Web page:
7. It’s wrong for anyone to assess the morality of mass killings of biblical genocide, because “it’s not equipped” to provide an answer.
8. Only in the last 500 years has “life” been given any philosophical value, therefore life means “something now that it didn’t then.” So because we have to study “each culture in its context”, we should excuse the divinely-mandated mass murders of entire culture groups.
9. God may not condone genocide now, but because the Israelites didn’t view genocide as immoral back then, perhaps God was okay with it?

[sidenote: If I follow your rationale, when young girls are genitally-mutilated by their parents (who have no moral qualms in performing such acts) should I just look the other way and excuse such barbarity, because their culture doesn’t “know” any better or don’t see the excision act as immoral? (–>see your judging each “culture in its context” comment)  It’s funny how nonbelievers are the ones often accused of having relativistic morality.]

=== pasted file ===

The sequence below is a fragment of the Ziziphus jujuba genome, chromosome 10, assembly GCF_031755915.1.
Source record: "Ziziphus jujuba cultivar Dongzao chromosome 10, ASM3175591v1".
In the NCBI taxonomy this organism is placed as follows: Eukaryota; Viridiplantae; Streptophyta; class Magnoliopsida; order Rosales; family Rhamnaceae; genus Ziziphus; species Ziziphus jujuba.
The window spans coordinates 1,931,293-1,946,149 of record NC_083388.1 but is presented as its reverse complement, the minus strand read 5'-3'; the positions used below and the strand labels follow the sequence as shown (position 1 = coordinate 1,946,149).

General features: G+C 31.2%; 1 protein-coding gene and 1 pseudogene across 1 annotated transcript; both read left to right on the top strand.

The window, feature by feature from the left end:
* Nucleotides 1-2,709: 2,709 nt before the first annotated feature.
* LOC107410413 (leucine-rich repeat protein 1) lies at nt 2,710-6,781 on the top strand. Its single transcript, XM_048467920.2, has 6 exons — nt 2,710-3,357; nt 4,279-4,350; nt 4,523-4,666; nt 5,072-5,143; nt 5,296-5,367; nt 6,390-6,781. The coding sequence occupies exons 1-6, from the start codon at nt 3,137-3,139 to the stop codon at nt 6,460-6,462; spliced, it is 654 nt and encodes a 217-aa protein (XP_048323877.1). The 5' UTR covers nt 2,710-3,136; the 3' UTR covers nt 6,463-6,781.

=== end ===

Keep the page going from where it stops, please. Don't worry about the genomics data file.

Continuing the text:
I’m sorry if you think I’m being contrary — I just find your rationale for defending genocide inadequate.  You accuse me of cherry-picking “a few passages that clearly form the tiny minority of scriptural witness”, but have you read the Old Testament?  If I’m to consider the Bible as a historical document (which I don’t, along with most academic scholars and archeologists), it’s not just a minority of passages that glorify violence to people groups who happen to fall outside God’s chosen “covenant people.”